RC-20 Retro Color Review (Best Analog Plugin?)

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RC-20 Retro Color Review

RC-20 Retro Color by XLN Audio is a nifty little plugin. With six different types of color to add to your source sounds, plus a magnitude slider, high and lo cut, and a width knob, this analog color plugin offers no shortage of options.

RC-20 Retro Color
Pic credit: XLN Audio

What are the 6 effects in RC-20?

NOISE: RC-20’s Noice effect lets you flip between different noise sources, adding some hum or crackle to your track. This is super useful when I’m working on something that’s meant to feel lo-fi, and the follow and duck knobs allow you to turn off the noise during silent portions of your track. This is a great way to add texture to something that’s meant to feel vintage, lo-fi, or extra analog. The vinyl settings are especially great on pianos and acoustic guitars!

WOBBLE: Simulate the gradual speeding up and slowing down of tape, with pitch variations included! Adding a bit of wow and flutter to something like a keyboard is an easy way to give it that analog feel. This allows you to add texture and some tape vibes quickly and easily. I won’t typically use this on vocals since it does effect the pitch and speed.

SATURATION AND DISTORTION: Flip through different types of distortion to add some sauce to your track. This is a great way to get a vocal or lead to cut through a dense mix.

DEGRADER AND BITCRUSHER: This takes down the quality of your track, similar to 40 (Drake’s producer)’s signature sound. Reduce the sample rate of audio quickly with this effect.

REVERB: The RC-20 has built in retro reverbs. Add depth and a long tail to your track with this effect!

VOLUME DROPS: Another simulation of the flaws that tape players have, this randomly changes the volume of your track, adding an interesting dynamic.

Video walk-through of RC-20 presets

Best uses of RC-20 Retro Color

I like to use RC-20 to add some vibe to a track that’s a bit too sterile for my liking. When working with VST synths, stems that were recorded super cleanly by someone else, and digital samples, sometimes all of that cleanliness adds up to a boring, colorless song. RC-20 is a quick way to get some movement into your song.

While RC-20 comes with six effects, the ones I use the most are noise and wobble. These are typically added to guitars, keyboards, synth leads, and sometimes even backing vocals. The distortion is something I find useful on drums as well as leads. I personally don’t use the reverbs as often, since I prefer to add them on busses. However, it’s nice to have the option.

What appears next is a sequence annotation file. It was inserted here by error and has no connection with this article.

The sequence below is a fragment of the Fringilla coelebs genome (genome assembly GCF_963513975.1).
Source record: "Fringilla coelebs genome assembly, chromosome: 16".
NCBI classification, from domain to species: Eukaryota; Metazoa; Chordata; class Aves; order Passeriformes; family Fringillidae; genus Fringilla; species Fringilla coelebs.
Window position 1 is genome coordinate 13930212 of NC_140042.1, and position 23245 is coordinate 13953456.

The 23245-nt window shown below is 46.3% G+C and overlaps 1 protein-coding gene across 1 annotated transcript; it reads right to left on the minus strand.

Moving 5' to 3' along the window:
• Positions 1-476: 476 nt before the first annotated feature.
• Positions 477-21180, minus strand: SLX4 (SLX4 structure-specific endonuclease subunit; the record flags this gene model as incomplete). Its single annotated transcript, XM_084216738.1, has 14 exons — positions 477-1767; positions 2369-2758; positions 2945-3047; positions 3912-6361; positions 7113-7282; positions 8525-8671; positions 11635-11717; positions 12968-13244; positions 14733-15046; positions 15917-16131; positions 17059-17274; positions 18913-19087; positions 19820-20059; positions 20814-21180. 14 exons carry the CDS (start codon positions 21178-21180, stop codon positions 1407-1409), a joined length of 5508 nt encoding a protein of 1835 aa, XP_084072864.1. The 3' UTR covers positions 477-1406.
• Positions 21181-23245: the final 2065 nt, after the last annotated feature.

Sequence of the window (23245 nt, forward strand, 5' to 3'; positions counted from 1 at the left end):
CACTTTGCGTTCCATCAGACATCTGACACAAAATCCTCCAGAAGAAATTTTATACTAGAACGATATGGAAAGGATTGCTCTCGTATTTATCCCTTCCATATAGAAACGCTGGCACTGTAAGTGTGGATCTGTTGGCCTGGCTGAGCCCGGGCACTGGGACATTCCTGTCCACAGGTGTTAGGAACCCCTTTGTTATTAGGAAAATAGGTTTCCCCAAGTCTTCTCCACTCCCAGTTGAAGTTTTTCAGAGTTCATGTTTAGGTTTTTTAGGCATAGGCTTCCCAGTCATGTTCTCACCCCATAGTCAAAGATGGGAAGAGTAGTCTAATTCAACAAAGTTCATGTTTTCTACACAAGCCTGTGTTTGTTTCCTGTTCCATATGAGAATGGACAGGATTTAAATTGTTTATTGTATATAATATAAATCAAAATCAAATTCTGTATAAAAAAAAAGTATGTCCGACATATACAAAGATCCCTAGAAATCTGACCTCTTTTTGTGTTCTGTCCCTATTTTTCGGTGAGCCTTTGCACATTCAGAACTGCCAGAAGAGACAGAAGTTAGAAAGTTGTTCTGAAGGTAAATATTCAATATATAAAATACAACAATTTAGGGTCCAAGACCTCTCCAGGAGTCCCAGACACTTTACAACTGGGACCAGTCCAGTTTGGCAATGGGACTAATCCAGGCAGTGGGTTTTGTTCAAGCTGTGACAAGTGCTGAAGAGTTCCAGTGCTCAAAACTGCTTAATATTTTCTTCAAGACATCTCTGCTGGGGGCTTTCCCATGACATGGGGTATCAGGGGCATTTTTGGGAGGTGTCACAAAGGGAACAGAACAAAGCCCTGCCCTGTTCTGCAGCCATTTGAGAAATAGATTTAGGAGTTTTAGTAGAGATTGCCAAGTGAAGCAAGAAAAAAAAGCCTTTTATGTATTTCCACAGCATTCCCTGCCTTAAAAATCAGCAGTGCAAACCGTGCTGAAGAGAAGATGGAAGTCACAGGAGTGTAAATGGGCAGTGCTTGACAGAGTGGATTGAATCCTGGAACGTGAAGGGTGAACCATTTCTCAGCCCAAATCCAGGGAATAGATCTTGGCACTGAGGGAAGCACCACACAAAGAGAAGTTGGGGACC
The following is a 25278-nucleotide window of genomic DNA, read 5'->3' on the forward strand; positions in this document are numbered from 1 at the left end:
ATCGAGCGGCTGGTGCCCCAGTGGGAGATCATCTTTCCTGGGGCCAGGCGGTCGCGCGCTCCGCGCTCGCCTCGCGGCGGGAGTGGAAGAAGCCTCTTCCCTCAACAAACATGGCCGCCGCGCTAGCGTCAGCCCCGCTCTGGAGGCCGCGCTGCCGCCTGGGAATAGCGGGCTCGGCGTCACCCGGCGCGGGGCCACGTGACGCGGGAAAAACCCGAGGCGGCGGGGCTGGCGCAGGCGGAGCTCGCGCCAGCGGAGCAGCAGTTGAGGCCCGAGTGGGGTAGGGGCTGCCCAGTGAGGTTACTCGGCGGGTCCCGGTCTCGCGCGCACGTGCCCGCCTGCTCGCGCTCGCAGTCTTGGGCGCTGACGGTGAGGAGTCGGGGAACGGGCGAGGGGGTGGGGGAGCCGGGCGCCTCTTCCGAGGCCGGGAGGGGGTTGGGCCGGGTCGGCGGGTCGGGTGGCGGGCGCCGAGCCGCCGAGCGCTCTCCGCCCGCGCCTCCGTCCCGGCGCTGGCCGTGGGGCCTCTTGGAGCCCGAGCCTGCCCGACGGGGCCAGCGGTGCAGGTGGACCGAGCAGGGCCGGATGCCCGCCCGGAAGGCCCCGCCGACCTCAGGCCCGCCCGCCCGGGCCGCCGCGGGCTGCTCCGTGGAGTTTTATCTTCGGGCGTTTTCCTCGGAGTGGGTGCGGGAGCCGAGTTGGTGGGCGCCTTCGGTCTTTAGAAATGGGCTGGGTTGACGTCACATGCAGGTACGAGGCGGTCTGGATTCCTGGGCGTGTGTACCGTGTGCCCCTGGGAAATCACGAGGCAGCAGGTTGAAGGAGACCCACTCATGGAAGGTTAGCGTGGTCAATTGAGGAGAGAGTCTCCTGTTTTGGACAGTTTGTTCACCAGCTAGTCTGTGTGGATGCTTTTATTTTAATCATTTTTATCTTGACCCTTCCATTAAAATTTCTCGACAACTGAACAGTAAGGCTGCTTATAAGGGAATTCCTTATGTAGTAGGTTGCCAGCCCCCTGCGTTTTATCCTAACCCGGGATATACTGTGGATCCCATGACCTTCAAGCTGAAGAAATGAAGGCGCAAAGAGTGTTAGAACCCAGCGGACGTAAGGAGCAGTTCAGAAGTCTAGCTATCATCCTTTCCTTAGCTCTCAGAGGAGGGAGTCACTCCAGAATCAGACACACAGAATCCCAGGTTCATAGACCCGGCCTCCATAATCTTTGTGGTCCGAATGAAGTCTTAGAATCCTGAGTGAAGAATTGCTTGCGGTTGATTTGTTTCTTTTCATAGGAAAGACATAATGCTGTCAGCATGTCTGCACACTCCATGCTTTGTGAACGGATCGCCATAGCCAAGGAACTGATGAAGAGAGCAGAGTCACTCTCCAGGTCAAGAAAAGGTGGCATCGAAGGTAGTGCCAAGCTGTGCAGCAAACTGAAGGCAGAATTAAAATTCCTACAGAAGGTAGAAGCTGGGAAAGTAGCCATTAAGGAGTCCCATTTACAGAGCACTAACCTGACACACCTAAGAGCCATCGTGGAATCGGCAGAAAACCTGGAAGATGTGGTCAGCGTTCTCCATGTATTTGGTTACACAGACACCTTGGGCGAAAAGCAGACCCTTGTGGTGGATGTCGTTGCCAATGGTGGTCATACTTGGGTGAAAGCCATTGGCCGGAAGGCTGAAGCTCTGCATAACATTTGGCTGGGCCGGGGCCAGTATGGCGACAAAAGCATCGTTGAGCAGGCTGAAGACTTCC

If a track is lacking color, but I don’t have any specific ideas, I’ll often flip through the presets until I find something that adds the right level of sauce to the mix. In rare cases, I’ve used RC-20 on the master bus of a song that just needs to be a little more “out there”.

Interface and usability

The RC-20 Retro Color interface is super aesthetically pleasing. There’s something charming about watching the waves and squiggles move around on your screen, and the color scheme is super pleasant. I like that the knobs and buttons are all labeled clearly. A lot of “vibe” plugins make up silly names for their settings, so it’s nice that RC-20 Retro Color accurately describes everything that’s going on. Obviously, sound is what matters the most, but it’s nice to have visually interesting plugins as well.

Is RC-20 worth it?

Considering the cost of the plugin, and how useful it is, I find RC-20 to be 100% worth it. If you’re a producer or engineer who likes the vintage vibes of tape machines, guitar pedals, and vinyl records, you’ll have a blast adding retro color to your tracks.

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About the Author: Adam Sliger

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I'm the founder of makethatlouder.com, and a producer, musician, and songwriter based out of Orlando, FL. I have 10 years experience producing and owning a commercial recording studio. I write and produce music for artists, TV, and for my solo project, Night Winds. When I'm not writing and recording, I'm into food, coffee, and riding rollercoasters!

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